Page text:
The Real Deal is a monthly series where sales professionals can get expert advice on literally anything related to their jobs—from asking for brutally honest feedback on an outreach email draft, to seeking specific advice on a path to your next promotion, or finding out if your compensation package is legit. We got you covered.
The Real Deal: It's Getting Hot in Here
Time for another edition of The Real Deal, where our sales expert David Graswick answers burning questions from Strategic Sales Network members. This time, he tackles everything from setting couches on fire (you read that right) to re-igniting your skillset in a tough economy.
Q: Weirdest question ever: Did burning couches in college influence your future career in sales? (You’ve gotta explain this.)
TL;DR: Even crazy experiences provide solid learning opportunities.
Okay, let’s start with some context. This was a tradition at WVU. After a big football win, people would go nuts and start burning couches. Not your fancy living room ones, mind you—we're talking about ratty, old porch couches. You'd see these celebratory bonfires popping up all over the place. Of course, they’ve long since banned this practice for obvious reasons. But it was a big thing back in my day.
I didn’t really think about it at the time, but looking back, I suppose those college antics did teach me some valuable lessons I still use today in sales. Things like thinking on my feet, making sound decisions, socializing and reading people—those are all skills that come in handy when you're working deals and building relationships with clients.
And for the record, I never burned any couches myself!
Q: What do you do when your own champions or sponsors throw up roadblocks instead of helping you reach the C-suite?
TL;DR: Put in the work to build trust and develop better champions.
Dealing with blockers can be a real challenge, but you've got to remember that a true champion wouldn't do that to you. A champion is someone who's not just concerned about their own area but also sees the bigger picture and helps you advance. As a seller, your goal should be to build strong relationships with champions who believe in your cause and want to take you higher.
How do you make that happen? By consistently offering value and earning their trust. And by ensuring that the people you’re working with share the same objectives as the executives you’re trying to engage. It's all about asking the right questions, understanding the company's priorities, and aligning your goals with theirs to create a win-win situation.
Ultimately, if you come across someone in the organization who isn't willing to support you, or who pushes you toward the wrong department, it's time to look for other potential stakeholders who might be more open to your efforts.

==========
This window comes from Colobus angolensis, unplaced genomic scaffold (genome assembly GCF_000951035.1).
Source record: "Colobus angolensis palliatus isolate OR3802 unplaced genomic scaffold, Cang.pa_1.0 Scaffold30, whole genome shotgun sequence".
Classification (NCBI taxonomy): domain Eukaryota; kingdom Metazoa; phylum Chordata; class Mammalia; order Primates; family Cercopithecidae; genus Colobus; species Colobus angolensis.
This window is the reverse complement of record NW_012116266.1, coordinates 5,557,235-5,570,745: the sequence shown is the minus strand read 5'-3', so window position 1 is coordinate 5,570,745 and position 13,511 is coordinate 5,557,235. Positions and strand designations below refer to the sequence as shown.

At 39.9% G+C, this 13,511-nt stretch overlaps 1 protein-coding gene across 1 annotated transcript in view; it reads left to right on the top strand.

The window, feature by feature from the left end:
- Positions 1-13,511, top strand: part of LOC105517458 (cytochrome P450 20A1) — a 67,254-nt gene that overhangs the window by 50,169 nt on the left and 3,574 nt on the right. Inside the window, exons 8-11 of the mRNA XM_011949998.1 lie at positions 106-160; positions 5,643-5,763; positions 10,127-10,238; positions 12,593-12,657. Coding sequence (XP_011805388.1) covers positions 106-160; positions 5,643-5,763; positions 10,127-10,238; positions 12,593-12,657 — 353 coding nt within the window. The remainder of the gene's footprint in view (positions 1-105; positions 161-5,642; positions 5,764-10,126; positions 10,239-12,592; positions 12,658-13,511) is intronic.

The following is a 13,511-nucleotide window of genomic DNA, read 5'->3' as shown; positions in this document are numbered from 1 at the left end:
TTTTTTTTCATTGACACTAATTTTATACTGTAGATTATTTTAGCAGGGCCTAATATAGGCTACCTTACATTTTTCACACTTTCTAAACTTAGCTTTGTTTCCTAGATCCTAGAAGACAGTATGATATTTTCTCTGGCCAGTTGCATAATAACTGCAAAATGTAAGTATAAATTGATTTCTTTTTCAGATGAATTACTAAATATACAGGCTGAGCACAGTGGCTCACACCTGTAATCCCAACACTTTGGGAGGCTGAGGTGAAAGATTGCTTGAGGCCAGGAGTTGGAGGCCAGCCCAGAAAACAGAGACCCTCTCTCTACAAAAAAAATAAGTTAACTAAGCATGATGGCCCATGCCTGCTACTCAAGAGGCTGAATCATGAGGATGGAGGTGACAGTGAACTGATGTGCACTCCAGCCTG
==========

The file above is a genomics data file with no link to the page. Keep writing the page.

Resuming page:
Q: The economy today is forcing a lot of big changes on sales teams. How can sellers maintain morale and tackle challenges associated with realignments or new methodologies?
TL;DR: The secret sauce to success during markets like this is having a positive mindset, being open to learning, and staying resilient.
It can be difficult to see when you’re in the thick of it, but tough times are temporary, and we can bounce back. Case in point: I’ve been doing this for about 21 years now, and dealing with past market disruptions like the dot-com bust and the credit crisis wasn't easy, but I always held on to the belief that things would eventually get better. And they did.
That doesn’t mean you just sit by and wait it out, of course. Adapt to changing circumstances by upleveling your skills. Stay on top of industry trends and best practices. For example, the current market demands that companies focus on building sustainable growth—not just on chasing revenue. That's where a value-over-volume approach comes in. Sales teams need to aim for higher-value deals and make sure their offerings address high-impact problems (HIPs) that matter to the C-suite and decision-makers. It's all about having meaningful conversations and qualifying prospects more efficiently. So make sure you’re trained in how to sell to these strategic priorities.
And finally, take care of yourself. This job is hard! Maintaining a work/life balance is imperative during stressful periods. Don't hesitate to seek support from colleagues and mentors, and remember that asking for help is okay.
Q: Last issue, you said preparation is everything—but when you have customers you’ve worked with for a long time, is cramming before every call really necessary?
Knowing a person well doesn't mean you skip preparation altogether. It might take less time after you’ve built a solid relationship, and with more experience, you develop a natural flow and talk track that becomes almost second nature, especially when you've been with the same organization for a long time. But it's still essential to brush up before every meeting. Here’s why:
- All meetings serve a purpose. Even informal conversations need a clear outcome in mind, so it’s always a good idea to check in on your plan before a call.
- Things change. Particularly in this economy! Consider how earnings results or organizational shifts could instantly divert your strategy. Doing some research beforehand can help keep you ahead of surprises. And don’t forget to check in on product usage for existing customers. Understanding any changes in user behavior is crucial to identifying expansion opportunities or renewal risks.
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